Wednesday, September 14, 2011

Concealed carry in Times Square?

That's one of the angles gunnies are taking when discussing the National Right-to-Carry Reciprocity Act of 2011, and it's certainly a sound bite being pushed by people desperate to stir up some liberal opposition to it. And it's most definitely in the spirit of the bill, which aims to eliminate the needlessly complex tangle of reciprocities while--let's be honest--taking a shot at abusive, discriminatory carry policies like NYC's.

But does it actually work that way?

...[A] person who is not prohibited by Federal law from possessing...a firearm, and who is carrying a valid license or permit which is issued pursuant to the law of a State and which permits the person to carry a concealed firearm, may carry a concealed any State, other than the State of residence of the person, that...has a statute that allows residents of the State to obtain licenses or permits to carry concealed firearms...
A person carrying a concealed handgun under this section shall be permitted to carry a handgun subject to the same conditions or limitations that apply to residents of the State who have permits issued by the State or are otherwise lawfully allowed to do so by the State.
[...]In a State that allows the issuing authority for licenses or permits to carry concealed firearms to impose restrictions on the carrying of firearms by individual holders of such licenses or permits, a firearm shall be carried according to the same terms authorized by an unrestricted license or permit issued to a resident of the State.

[Pardon the judicious editing; I cut legalese not relevant to this point.]

So a New Jerseyan with a shall-issue Florida permit can carry in New York as though he had an unrestricted New York State carry permit.* But here's the rub: an unrestricted New York State permit does not allow a New Yorker to carry in NYC.

Handgun licenses issued elsewhere in New York State are not valid in New York City. New York City licenses are valid throughout New York State. However, a New York State license to carry or possess will be valid in New York City in the absence of a New York City license provided that the handguns are transported by the licensee in a locked container and the trip through New York City is continuous and uninterrupted.

The NRTCRA only addresses state permits, not city permits which, as far as I know, don't exist outside NYC. If the act requires the state of New York to recognize a Florida permit as it recognizes its own, then a Florida permit will not be authorization to carry within New York City.

So is the right to carry in Times Square implied in the "unrestricted" language? Or could the city successfully argue that NY State has declared all of NYC a "sensitive place"--similar to schools and courthouses in other states--whose special rules the NRTCRA doesn't overturn?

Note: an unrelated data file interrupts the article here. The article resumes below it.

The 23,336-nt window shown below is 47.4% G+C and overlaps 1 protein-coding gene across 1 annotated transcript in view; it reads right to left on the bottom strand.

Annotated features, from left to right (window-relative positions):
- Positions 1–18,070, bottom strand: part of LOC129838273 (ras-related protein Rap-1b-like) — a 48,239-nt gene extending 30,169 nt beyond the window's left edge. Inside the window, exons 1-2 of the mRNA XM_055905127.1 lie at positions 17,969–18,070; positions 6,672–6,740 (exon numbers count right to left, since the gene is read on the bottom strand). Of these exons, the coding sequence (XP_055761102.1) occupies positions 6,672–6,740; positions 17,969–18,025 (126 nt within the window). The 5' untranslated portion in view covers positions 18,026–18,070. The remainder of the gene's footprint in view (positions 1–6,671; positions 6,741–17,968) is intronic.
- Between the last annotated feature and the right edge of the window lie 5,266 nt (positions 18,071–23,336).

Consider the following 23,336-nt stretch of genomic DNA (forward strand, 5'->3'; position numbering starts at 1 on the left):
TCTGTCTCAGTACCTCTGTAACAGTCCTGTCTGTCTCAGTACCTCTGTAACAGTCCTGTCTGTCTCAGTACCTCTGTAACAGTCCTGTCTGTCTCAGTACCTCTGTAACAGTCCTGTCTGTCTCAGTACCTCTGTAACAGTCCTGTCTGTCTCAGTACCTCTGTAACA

If this act is signed into law (and it's looking increasingly possible it will be), I'm really going to enjoy carrying in Maryland and the draconian parts of New England. But I'll wait for the inevitable test case before venturing into Bloombergia.

[* - In this context, a "restricted" permit means that the issuing authority has placed specific restrictions on that specific permit. NY State judges do this routinely, issuing permits "for target shooting" or "for hunting". NJ permits issued to armored car drivers will be restricted to carry on the job.]


  1. NYC'S permit is issued pursuant to the laws of the state, isn't it?

  2. I've been holding off comment hoping to get a chance to wade through the relevant NY laws, but it doesn't look like that's gonna happen soon.

    The issue may turn on exactly your question. If the state law says "unrestricted permit holders can carry anywhere except NYC", and the details of NYC permit issuance are a matter of city law, then arguably a FL permit plus the NRTCRA does not equal Times Square carry.

    If the state itself issues NYC permits, then such a permit would be "an unrestricted license or permit issued to a resident of the State", and presumably we could have a big CCW party in Central Park.

  3. I think such special pleading will lead to a smack-down from the federal courts up to SCOTUS, or from Congress if SCOTUS fails...

    The grounds upon which Congress is passing this thing don't distinguish between lesser levels of government

  4. I'm inclined to agree. Like I said, it'll probably take a test case to get it all sorted out.